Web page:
– Non-deductible contributions will create a “tax-credit” in the tax payers hands that can be off set against future income withdrawals from the retirement funds.
– Growth on assets held in the RA are also pegged against estate duty, similar to a Trust.
– Contributions to an RA, as opposed to donating the amount to a trust, will allow the money to be taken out of the estate without attracting donations tax, but with the added benefit of an income tax deduction.
– Individuals are allowed to donate up to R100 000 per tax year (R200 000 for couples) without incurring any liability for donations tax; where RA provides for more flexibility and up to R350,000 per tax year (from 2015) to be ‘donated’/ contributed and removed from estate.
– Donating assets to a trust will trigger anti-avoidance provisions in the Income Tax Act.
– Income that arises in the trust may be taxed in the hands of the person who donated assets to the trust.
– Investments within a trust don’t qualify for interest exemptions. Investment growth in an RA is tax-free – it attracts no income tax or capital gains tax (CGT). (Had the build-up taken place in the investor’s estate, the payout could potentially be reduced by up to 20%, being the current estate duty rate.)
– A trust that is not managed correctly runs the risk of being attached as a “sham” trust and therefore the assets inside the trust are exposed.
– Investors are protected in the case of insolvency;
BUYING A LIVING ANNUITY:
– Protected against creditors in the case of insolvency or divorce. (With divorce, it’s important to note that this does not apply during the build-up phase.)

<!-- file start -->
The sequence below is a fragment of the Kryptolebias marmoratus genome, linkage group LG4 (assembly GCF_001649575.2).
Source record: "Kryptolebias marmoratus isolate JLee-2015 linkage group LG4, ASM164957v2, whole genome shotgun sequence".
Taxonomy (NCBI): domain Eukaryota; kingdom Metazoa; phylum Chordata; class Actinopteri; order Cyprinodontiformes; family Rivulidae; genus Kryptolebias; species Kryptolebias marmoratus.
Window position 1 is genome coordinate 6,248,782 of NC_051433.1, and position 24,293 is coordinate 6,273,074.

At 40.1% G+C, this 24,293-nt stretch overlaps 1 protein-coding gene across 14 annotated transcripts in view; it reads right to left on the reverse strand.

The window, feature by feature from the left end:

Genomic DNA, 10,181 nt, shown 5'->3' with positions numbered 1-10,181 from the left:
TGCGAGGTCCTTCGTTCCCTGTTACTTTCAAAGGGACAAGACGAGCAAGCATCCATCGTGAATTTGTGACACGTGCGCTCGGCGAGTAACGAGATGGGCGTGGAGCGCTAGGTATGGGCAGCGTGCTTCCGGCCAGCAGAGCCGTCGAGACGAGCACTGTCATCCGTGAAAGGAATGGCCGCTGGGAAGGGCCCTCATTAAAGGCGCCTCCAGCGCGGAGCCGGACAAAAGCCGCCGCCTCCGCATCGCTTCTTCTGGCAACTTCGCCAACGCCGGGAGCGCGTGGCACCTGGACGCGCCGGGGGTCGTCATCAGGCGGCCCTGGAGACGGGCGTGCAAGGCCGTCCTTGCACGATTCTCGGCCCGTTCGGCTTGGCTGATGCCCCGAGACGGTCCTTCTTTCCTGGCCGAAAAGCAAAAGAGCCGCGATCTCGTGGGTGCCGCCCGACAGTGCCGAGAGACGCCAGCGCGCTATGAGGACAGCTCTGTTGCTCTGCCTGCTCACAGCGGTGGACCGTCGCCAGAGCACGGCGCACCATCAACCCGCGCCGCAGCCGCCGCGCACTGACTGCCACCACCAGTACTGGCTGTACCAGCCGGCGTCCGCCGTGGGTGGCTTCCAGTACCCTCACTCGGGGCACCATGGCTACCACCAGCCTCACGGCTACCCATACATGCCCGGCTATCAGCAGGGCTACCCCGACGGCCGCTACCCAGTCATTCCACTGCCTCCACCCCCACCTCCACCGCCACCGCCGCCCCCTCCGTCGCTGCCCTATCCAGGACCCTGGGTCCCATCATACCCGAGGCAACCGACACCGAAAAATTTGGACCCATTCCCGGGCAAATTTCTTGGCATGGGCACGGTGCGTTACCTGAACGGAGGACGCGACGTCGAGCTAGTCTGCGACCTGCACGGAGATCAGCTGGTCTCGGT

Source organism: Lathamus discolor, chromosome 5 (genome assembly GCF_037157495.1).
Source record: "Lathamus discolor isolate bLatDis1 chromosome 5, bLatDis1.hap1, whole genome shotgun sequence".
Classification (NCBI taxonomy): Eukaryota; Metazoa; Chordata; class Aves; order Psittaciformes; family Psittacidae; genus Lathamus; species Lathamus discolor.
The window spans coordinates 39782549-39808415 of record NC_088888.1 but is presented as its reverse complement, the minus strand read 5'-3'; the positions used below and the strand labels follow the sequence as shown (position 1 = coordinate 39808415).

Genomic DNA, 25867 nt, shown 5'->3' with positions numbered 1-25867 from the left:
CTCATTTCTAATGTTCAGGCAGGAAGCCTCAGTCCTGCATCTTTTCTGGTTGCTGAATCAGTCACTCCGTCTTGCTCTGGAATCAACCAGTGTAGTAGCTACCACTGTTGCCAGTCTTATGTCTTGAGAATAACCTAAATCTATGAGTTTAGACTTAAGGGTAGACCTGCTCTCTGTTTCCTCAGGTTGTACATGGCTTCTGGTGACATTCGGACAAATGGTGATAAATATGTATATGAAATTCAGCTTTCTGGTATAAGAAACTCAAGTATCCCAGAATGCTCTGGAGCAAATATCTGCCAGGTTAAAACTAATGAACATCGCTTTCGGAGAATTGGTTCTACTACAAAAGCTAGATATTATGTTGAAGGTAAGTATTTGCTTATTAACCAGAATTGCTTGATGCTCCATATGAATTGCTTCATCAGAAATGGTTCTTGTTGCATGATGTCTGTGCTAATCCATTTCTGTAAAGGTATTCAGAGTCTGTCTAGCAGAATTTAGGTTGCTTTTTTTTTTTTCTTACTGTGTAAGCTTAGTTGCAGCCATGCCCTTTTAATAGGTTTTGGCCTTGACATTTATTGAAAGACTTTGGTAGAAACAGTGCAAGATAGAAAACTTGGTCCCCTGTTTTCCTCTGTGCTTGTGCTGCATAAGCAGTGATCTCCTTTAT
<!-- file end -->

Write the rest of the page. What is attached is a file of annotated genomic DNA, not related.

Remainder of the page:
– Beneficiaries can be nominated to receive an income or a cash lump sum on the death of the investor. (Annuity income taxed in the hands of the recipient beneficiary at his/her marginal tax rate. Lump sum taxed at the deceased’s retirement/death lump sum tax tables – maximum tax applicable is 36%)
– On death, the annuity income can be spread across a number of nominated beneficiaries which may reduce the overall tax burden.
– No executors fee (3,5% excluding VAT) provided that a beneficiary is nominated.
– The investor can select the underlying assets in which the annuity is to be invested.
– No income tax, capital gain tax or dividend withholding tax is payable on the growth on assets in the Living Annuity.
– No Estate Duty on the amount applied to buy the annuity.
– Unused deductions on original RA can be carried forward to future years or used to increase the tax-free amount at, and due to recent amendments, after retirement.
OTHER BENEFITS AND PROTECTION:
– Protected against creditors and insolvency in terms of the Pension Funds Act.
– The annuity you receive after retirement from your RA is only taxed when you receive it (if you defer this you pay no tax until you actually receive it).
– Choice of investment portfolios.
– Full cash withdrawal can be made if the investor can prove he/she is a non-tax resident for an uninterrupted period of three years from 1 March 2021